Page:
Professor of Music (Violin)
Joseph Swensen joined the Jacobs School of Music faculty in the fall of 2013. A winner of the Leventritt Foundation Sponsorship Award and the Avery Fisher Career Award, he has appeared as violin soloist with orchestras around the world, including those of Cleveland, Los Angeles, St. Louis, Montreal, Pittsburgh, Minnesota, Baltimore, London, Paris, Vienna, Berlin, Munich, Amsterdam, Stockholm and Tokyo.
He has performed in recital and in chamber music concerts in major cultural centers, including Carnegie Hall, Lincoln Center and the Kennedy Center, as well as in Los Angeles, San Francisco and Boston. As an exclusive recording artist with BMG Classics and later with Linn Records, his recordings of the major violin concerto repertoire with conductors like André Previn and Jukka-Pekka Saraste have received consistently high acclaim.
Swensen was born in Hoboken, N.J., and raised in Harlem, N.Y., by a Japanese-American mother and a Norwegian-American father, both of whom are professional musicians. He attended Juilliard from the age of seven, first as a piano student of Thomas Schumacher and Christopher Sager and then, at the age of nine, as a violin student of Dorothy Delay. He studied chamber music with Robert Mann and other members of the Juilliard Quartet, Leonard Rose and Felix Galimir. He studied composition with David Diamond and Vincent Persechetti, and coached privately with Isaac Stern over a 10-year period. A passionate chamber musician, Swensen performs in recital with pianist Jeffrey Kahane, and with his trio, Kahane Swensen Brey, alongside Kahane and cellist Carter Brey.
As an active guest conductor, Swensen has appeared with the Los Angeles Philharmonic and the Toronto, St. Louis, Rochester, Colorado and New World symphonies, among others in North America. He has also worked with London’s Philharmonic and Philharmonia orchestras, City of Birmingham Symphony Orchestra, Halle Orchestra, Oslo and Stockholm philharmonics, Orchestre du Capitole de Toulouse (where he recently completed his first Mahler Symphony cycle) and the Finnish and Swedish Radio symphony orchestras.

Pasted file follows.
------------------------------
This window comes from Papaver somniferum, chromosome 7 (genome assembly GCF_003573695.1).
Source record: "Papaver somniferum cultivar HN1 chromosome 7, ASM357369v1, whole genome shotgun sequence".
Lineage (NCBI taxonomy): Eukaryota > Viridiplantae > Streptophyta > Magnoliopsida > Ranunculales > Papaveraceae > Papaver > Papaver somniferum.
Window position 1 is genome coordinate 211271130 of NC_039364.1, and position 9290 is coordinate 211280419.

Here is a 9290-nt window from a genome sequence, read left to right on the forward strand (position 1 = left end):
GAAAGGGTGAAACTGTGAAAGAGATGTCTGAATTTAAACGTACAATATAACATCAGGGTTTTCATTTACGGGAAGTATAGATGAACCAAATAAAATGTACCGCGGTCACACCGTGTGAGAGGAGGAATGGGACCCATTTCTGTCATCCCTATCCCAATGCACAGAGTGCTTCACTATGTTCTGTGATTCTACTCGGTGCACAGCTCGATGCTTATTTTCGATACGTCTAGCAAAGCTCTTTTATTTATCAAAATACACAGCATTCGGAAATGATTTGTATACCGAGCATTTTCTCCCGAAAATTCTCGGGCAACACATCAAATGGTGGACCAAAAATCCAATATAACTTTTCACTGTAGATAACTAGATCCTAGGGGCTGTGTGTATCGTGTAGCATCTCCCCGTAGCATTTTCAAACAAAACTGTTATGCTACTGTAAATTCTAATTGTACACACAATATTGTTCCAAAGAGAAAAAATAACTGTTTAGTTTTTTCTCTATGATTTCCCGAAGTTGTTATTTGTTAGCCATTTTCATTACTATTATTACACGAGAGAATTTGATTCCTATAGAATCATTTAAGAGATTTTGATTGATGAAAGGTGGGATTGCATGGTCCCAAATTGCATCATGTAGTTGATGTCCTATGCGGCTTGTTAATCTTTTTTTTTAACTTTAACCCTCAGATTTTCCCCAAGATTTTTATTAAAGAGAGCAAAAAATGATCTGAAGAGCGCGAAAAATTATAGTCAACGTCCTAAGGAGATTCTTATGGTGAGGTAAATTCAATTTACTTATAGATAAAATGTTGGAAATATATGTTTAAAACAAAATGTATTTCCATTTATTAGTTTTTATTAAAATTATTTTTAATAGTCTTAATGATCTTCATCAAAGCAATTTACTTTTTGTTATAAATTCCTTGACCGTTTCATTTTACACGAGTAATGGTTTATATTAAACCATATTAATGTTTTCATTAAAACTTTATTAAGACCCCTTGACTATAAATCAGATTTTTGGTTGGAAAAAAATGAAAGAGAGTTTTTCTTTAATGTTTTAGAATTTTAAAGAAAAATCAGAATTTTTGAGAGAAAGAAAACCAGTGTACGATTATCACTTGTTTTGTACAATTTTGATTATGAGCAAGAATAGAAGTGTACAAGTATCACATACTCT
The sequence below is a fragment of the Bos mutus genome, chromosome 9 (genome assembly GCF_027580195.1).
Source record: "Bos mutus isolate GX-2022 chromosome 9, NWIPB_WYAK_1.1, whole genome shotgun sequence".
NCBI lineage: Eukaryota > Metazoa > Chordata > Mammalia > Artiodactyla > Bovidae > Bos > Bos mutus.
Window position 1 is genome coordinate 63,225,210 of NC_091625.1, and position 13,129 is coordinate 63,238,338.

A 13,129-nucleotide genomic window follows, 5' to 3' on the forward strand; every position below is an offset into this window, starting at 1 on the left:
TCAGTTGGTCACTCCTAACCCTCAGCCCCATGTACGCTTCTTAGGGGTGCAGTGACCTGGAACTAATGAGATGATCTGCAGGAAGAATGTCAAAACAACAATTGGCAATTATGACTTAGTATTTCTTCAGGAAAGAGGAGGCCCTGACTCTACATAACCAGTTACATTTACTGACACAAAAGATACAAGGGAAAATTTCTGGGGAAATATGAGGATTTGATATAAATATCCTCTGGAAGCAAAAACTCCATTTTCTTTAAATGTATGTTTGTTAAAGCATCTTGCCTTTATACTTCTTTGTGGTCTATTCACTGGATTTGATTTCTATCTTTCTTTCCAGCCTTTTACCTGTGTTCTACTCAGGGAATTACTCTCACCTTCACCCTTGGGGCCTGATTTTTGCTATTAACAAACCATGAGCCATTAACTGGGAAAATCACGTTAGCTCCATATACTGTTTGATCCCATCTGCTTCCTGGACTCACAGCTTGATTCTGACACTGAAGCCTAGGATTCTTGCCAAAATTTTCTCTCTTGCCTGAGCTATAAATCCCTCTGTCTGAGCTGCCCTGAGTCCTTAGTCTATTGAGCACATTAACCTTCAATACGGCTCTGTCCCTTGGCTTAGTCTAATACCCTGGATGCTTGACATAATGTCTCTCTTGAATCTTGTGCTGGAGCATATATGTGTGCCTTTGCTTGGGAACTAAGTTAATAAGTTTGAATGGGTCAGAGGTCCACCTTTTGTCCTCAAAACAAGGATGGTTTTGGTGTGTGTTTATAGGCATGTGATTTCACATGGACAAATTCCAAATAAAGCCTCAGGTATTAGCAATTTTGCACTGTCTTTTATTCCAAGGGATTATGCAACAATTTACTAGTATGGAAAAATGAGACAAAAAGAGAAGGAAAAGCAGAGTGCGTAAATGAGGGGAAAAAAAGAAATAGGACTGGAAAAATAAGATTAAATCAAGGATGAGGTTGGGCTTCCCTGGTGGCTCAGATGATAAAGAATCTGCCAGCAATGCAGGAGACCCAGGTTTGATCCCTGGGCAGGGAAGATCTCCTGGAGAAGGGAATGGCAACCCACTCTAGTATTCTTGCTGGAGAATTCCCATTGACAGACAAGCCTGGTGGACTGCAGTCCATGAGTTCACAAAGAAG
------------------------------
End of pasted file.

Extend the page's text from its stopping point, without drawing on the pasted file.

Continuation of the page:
In 2014, in addition to guest conducting the London Philharmonic and other orchestras worldwide, he will be violin soloist with orchestras in the United States, Israel and the United Kingdom, in addition to performing a tour of recitals and trios. Also this year, his 25-minute work "Shizue" (written in 1995 in memory of his mother’s sister who was killed in the Hiroshima bombing) will receive its Portuguese premiere by the National Orchestra of Portugal. On Oct. 9, he will deliver a TED Talk, "Habitats for Music and the Sound of Math," about music education and the developing brain, at the New York Institute of Technology.
Swensen, along with his partner, Victoria Eisen, are the founders and directors of the non-profit organization Habitat4Music. Habitat4Music connects highly qualified, passionate, young American-trained classical musicians with children living in challenged areas across the world. It seeks to empower these children by way of long-term, committed, participatory music education while providing an invaluable and unforgettable experience for their young mentors.
Swensen recently received an Honorary Doctorate degree from St. Andrews University in Scotland.